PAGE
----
ARBA Standard Of Perfection

Judging Rabbit Breeds by the American Rabbit Breeders Association

Rabbit show judging is based on the rabbit’s physical appearance, not  performance.  Breeders and judges look for different traits in the various breeds.  In the United States, the ideal features of every breed are described in one book, the Standard of Perfection.

Published by the American Rabbit Breeders Association, the Standard of Perfection (or “SOP”) has a section for every breed of rabbit and cavy.  It outlines a number of things:

  • The acceptable colors and how they are shown.  Not every breed allows the same colors, known as “varieties.”  Some breeds have only one accepted color; others have dozens.  The breeds with numerous accepted colors group them into classes in the show room.  
  • A scale of points.  Out of 100 total, points are allotted to various features of a breed to help judges determine their importance.   In most breeds, body type carries the most points.  However, this can vary widely.  The Harlequin standard puts only 10 points on general type; the Holland Lop standard gives it over 80.  Some breeds like the Silver Marten don’t place any points on the ears, but the ears are worth over 30 points in English Lops!  Note however rabbits are not judged on a point system in the United States, but by comparison.  The judge chooses the rabbit that they feel best fits the overall description, and does not allot a certain number of points for each part of the rabbit and then tally them up.  Some other countries do judge this way, though.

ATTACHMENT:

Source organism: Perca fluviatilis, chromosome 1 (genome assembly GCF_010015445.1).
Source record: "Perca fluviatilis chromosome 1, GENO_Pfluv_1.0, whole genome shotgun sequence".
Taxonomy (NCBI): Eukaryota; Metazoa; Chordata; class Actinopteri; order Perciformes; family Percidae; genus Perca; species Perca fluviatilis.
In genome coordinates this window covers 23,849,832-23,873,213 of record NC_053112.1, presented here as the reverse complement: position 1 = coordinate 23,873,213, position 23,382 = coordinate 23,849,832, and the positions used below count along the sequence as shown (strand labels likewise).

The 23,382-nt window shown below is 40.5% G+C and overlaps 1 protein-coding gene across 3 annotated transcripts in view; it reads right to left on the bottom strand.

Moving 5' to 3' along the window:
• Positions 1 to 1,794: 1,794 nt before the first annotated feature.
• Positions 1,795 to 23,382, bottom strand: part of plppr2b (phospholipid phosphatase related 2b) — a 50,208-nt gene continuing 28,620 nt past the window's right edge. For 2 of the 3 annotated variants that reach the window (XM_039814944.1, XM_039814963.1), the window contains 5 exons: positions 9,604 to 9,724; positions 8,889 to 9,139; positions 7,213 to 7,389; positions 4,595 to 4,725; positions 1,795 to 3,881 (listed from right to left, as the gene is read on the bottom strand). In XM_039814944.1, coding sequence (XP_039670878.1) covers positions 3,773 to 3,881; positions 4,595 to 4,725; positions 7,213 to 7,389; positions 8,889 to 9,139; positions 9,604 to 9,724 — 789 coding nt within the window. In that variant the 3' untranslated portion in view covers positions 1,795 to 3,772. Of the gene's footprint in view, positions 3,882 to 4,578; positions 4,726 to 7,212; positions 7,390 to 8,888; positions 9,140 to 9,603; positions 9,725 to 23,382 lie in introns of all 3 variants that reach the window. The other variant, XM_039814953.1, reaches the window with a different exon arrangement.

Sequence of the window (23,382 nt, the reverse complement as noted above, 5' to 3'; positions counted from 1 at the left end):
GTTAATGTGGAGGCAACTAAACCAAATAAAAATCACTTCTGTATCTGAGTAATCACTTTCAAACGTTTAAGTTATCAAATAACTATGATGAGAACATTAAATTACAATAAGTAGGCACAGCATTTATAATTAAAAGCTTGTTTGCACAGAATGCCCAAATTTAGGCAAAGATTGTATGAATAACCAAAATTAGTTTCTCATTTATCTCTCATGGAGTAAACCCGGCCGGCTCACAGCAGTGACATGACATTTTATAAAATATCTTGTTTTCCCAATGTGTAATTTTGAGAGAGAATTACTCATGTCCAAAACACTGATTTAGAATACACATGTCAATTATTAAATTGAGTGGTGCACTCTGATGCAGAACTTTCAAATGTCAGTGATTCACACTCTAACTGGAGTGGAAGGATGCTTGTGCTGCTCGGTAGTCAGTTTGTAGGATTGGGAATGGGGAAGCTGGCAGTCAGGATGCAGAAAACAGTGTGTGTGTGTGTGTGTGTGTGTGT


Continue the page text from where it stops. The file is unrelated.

• Show quality Polish rabbitDescriptions of the desired traits in the breed.  This includes body type, fur quality, color descriptions, markings, and more.  Also ideal, maximum, and minimum weights where applicable.  Some breeds, like the Flemish Giant, do not have a maximum weight.   Others, like the Netherland Dwarf, have a maximum weight of only three pounds!
  • Lists of faults and disqualifications.  Faults are like penalties; disqualifications make an animal ineligible for an award.   For example, in Mini Rex, a flat coat is a fault, but Mini Rex fur over 7/8  inch long is a disqualification.  Mini Rex should also be disqualified for coats under 1/2 inches.
  • Sometimes the standard also includes additional notes on handling and evaluating that particular breed. 
  • Color and black/white photos of every breed.

In addition to the breed-specific information, the ARBA Standard of Perfection includes lots of information on all breed faults and disqualifications, the ARBA condition standard, meat class judging, a glossary, and how new breeds and varieties are accepted into the standard.  All information on judging rabbits and cavies (guinea pigs) is included in one book.

The Standard is revised by the ARBA and national breed clubs every five years.  The current edition is in effect from 2011 – 2014.

The entire Standard of Perfection is copyrighted by the ARBA and may not be reproduced online or in print, even by national breed clubs, without written permission.

This book is a valuable tool for show rabbit breeders and an essential resource for rabbit and cavy judges, ARBA registrars, and youth participants in showmanship, royalty, and other contests.  It can be purchased directly from the American Rabbit Breeders Association or from rabbit cage suppliers.

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